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Watch as author Ryan Kittleson introduces the skills digital artists need to create photorealistic 3D creatures for film, video, and game production. This course covers basic design, sculpting, texturing, posing, and lighting and demonstrates real-world workflow, starting with the basic sculpture in ZBrush and moving it into Maya for finishing, while editing textures in Photoshop.
Our little Dewhopper here has boney plates and spikes around his head, legs and back. Hard protective plates like these are visually interesting additions to many creature designs. The main challenge when sculpting them is getting them to integrate with the softer skin surface of the creature. So let's look at some reference images. One thing that helps us understand how to sculpt something like this is by paying attention to surface quality. The textures, shapes, and curves of these surfaces help us to understand what kind of material they're made of.
Surfaces with wrinkles imply that the material is pliable because the wrinkles form when the surface bends. Surfaces with sharp edges imply that the material is hard because soft surfaces don't tend to form edges. Surface quality is the way in which we can tell what kind of material something is made of just by its surface shape alone, and it's an indispensable skill for a sculptor to have. Being able to sculpt different material types without resorting to color, shininess, or fancy shaders is one of the best things you can do to make your creatures come alive.
Of course, all those other attributes will come later, but if the modeling and sculpting doesn't feature good surface quality, the shading and lighting will fall flat. So let's put this into practice. Back in ZBrush, you can see that we've got the overall mass of the boney parts already created. What we need to do now is to make it feel like a hard organic surface. There're several tools for this job; one is the Crease Brush. It will create hard corners and sharp edges. So let's see how this is going to work. Let me just zoom in here on the head, I am going to get the Crease Brush, typing B+C+J.So you can see when you use this brush, you get some nice sharp corners.
You can also hold down Alt while using it to dig in. This can create nice separations between different boney parts. You could also use it to separate these boney plates from the back here. So I am just going to create kind of a crease between them, then you could also use the Crease Brush to build up sharp corners around the boney plate. Another good tool is the Polish Brush.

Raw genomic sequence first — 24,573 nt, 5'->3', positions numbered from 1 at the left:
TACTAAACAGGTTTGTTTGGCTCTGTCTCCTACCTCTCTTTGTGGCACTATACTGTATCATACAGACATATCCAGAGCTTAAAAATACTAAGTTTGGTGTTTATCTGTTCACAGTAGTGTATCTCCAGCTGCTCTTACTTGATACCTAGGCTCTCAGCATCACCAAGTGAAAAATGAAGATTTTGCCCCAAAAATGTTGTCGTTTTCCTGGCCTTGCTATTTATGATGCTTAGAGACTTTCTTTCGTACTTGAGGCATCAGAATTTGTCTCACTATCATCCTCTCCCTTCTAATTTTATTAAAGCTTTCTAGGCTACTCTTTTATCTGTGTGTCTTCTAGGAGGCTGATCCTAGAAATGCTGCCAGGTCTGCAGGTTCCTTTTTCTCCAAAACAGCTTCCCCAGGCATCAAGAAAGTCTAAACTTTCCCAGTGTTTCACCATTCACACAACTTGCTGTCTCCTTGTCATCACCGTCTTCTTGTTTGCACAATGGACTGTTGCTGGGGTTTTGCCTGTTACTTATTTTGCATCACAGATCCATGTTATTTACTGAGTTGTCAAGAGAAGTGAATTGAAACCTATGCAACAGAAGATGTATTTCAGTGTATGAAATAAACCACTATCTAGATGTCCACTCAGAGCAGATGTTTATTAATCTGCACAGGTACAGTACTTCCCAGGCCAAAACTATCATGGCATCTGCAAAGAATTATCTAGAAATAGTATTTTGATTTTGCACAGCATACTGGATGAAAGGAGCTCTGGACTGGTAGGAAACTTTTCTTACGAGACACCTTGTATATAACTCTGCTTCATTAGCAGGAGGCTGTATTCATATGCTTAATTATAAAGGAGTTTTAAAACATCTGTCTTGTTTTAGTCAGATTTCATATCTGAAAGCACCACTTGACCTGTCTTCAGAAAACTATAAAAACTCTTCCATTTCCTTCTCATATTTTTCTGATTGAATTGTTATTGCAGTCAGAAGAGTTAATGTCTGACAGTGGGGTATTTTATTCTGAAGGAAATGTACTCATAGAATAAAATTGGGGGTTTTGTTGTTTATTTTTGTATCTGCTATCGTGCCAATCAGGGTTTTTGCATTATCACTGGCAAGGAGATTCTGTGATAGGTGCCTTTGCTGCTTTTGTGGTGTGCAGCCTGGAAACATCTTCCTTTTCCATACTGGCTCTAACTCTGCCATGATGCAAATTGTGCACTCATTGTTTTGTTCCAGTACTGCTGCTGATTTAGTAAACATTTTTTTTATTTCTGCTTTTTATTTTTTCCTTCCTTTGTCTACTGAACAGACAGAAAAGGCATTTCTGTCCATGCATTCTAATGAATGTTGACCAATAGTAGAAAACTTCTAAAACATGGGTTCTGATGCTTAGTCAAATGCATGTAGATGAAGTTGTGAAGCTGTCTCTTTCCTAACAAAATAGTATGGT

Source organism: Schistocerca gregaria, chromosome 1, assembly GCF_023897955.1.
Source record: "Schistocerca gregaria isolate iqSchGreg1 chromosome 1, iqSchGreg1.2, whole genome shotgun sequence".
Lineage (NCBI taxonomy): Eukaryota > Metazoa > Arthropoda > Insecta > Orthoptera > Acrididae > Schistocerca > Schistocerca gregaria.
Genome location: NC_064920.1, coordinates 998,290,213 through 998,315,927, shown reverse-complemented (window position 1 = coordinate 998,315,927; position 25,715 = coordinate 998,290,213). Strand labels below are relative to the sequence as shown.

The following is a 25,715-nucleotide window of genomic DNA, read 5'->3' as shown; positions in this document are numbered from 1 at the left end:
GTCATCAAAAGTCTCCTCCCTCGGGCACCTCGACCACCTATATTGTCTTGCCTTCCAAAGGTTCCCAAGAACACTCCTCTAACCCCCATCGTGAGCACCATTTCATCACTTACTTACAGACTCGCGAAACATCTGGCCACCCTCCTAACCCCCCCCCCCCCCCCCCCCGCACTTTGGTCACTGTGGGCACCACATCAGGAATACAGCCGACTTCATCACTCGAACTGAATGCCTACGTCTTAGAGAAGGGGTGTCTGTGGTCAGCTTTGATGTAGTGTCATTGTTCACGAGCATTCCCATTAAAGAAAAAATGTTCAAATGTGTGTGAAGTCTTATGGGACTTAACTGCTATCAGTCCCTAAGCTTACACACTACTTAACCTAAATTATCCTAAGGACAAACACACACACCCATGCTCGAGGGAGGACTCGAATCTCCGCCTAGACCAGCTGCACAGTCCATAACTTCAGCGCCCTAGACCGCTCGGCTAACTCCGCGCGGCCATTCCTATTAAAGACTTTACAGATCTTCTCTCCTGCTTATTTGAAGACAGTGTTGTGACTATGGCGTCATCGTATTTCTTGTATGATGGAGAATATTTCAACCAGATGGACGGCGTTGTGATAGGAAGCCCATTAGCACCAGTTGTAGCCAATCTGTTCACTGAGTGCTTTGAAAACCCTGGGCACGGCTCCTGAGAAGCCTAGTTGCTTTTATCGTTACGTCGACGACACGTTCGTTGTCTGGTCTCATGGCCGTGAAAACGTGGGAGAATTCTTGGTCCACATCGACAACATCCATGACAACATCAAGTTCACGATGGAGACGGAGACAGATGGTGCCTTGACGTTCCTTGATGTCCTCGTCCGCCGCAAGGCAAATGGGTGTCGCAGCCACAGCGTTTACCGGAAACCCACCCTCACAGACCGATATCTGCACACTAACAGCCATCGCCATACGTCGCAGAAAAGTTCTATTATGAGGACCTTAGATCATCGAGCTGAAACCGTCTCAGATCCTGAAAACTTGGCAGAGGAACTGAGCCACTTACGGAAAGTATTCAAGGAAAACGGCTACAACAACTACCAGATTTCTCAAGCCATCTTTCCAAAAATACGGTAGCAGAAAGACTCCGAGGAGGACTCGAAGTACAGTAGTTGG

So the shortcut for that is B+P+O. Using this brush puts flat spots onto the surface, kind of polishes down any rough areas which also creates a nice surface quality. Go ahead and adjust this to your liking. I might want to use a smaller brush here for some of these parts. We can use the Custom Clay Brush to build up the volume of little small horns that are clustered around big horns.
So let's look at this reference image. You can see that there's some of these big horns right here, but then there's little smaller ones kind of clustered around it. So let's see how we can get that effect in ZBrush. I am going to go to Custom Clay, B+C+O and I'll just use it to build up a shape and size and volume of little smaller horns around here. I am going to spend some more time on this area.
So there's lots of ways you can build up forms. I'm sculpting out these horns with the Custom Clay Brush. I just want to get kind of the shape built-in, and then I am going to go in with the Crease Brush and define the shape of these horns a little bit more clearly. If you hold down Alt while you stroke, you can use the Crease Brush to define kind of an inward crease. You know what, I didn't really like the way that was going. So I am just going to undo a little bit and use the Smooth Brush to knock these shapes back a little bit.
I just want to remove some of that volume and I want to try again with the Crease Brush to define these forms. That makes a much nicer separation between these horn shapes. Keep moving around to different parts of the sculpt and building in detail. These boney points can have patterns or interesting shapes worked into them. Sometimes I'll smooth out everything and try it in a different way if I don't like how it's working. Don't feel like you have to lock yourself in to the first shape you make.
Step back and evaluate what everything looks like and be open to making changes. You can also use the Move Brush to push things around. So let's say I don't like how these boney points are coming out right here. I am just going to smooth them out and try something else. Maybe I'll use the Move Brush, B+M+T, and try making that a different way. So you've got lots of options. It can take a while to really get that sense of hard boney surfaces. Keep at it and you'll find that the model takes on a much more solid tone with variations and surface quality.
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